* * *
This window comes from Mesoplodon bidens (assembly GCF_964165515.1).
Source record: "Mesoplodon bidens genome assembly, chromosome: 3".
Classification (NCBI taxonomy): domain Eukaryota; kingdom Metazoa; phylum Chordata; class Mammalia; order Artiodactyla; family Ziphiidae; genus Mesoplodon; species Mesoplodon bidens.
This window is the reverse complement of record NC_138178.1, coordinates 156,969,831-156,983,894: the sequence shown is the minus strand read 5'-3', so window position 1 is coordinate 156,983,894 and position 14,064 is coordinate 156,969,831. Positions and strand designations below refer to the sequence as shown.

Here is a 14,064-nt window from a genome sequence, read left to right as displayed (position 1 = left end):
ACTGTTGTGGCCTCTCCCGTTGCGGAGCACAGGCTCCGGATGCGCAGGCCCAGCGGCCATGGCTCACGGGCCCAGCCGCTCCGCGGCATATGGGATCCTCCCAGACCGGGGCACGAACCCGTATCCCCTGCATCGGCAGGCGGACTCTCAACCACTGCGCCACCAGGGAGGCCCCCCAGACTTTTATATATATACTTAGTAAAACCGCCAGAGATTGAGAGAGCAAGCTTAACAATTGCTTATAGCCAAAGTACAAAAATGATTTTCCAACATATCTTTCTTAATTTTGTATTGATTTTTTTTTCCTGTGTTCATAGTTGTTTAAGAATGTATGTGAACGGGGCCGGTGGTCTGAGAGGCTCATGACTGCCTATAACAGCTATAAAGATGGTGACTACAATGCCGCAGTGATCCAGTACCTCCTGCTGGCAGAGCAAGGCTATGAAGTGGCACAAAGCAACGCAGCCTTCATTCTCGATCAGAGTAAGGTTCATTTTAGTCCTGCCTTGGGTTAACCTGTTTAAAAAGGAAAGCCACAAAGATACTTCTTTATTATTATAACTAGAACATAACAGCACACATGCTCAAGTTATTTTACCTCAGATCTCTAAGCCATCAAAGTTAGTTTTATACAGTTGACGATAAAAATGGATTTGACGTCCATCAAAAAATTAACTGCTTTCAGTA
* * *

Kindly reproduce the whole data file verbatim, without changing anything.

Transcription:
This window comes from Mesoplodon bidens (assembly GCF_964165515.1).
Source record: "Mesoplodon bidens genome assembly, chromosome: 3".
Classification (NCBI taxonomy): domain Eukaryota; kingdom Metazoa; phylum Chordata; class Mammalia; order Artiodactyla; family Ziphiidae; genus Mesoplodon; species Mesoplodon bidens.
This window is the reverse complement of record NC_138178.1, coordinates 156,969,831-156,983,894: the sequence shown is the minus strand read 5'-3', so window position 1 is coordinate 156,983,894 and position 14,064 is coordinate 156,969,831. Positions and strand designations below refer to the sequence as shown.

Here is a 14,064-nt window from a genome sequence, read left to right as displayed (position 1 = left end):
ACTGTTGTGGCCTCTCCCGTTGCGGAGCACAGGCTCCGGATGCGCAGGCCCAGCGGCCATGGCTCACGGGCCCAGCCGCTCCGCGGCATATGGGATCCTCCCAGACCGGGGCACGAACCCGTATCCCCTGCATCGGCAGGCGGACTCTCAACCACTGCGCCACCAGGGAGGCCCCCCAGACTTTTATATATATACTTAGTAAAACCGCCAGAGATTGAGAGAGCAAGCTTAACAATTGCTTATAGCCAAAGTACAAAAATGATTTTCCAACATATCTTTCTTAATTTTGTATTGATTTTTTTTTCCTGTGTTCATAGTTGTTTAAGAATGTATGTGAACGGGGCCGGTGGTCTGAGAGGCTCATGACTGCCTATAACAGCTATAAAGATGGTGACTACAATGCCGCAGTGATCCAGTACCTCCTGCTGGCAGAGCAAGGCTATGAAGTGGCACAAAGCAACGCAGCCTTCATTCTCGATCAGAGTAAGGTTCATTTTAGTCCTGCCTTGGGTTAACCTGTTTAAAAAGGAAAGCCACAAAGATACTTCTTTATTATTATAACTAGAACATAACAGCACACATGCTCAAGTTATTTTACCTCAGATCTCTAAGCCATCAAAGTTAGTTTTATACAGTTGACGATAAAAATGGATTTGACGTCCATCAAAAAATTAACTGCTTTCAGTA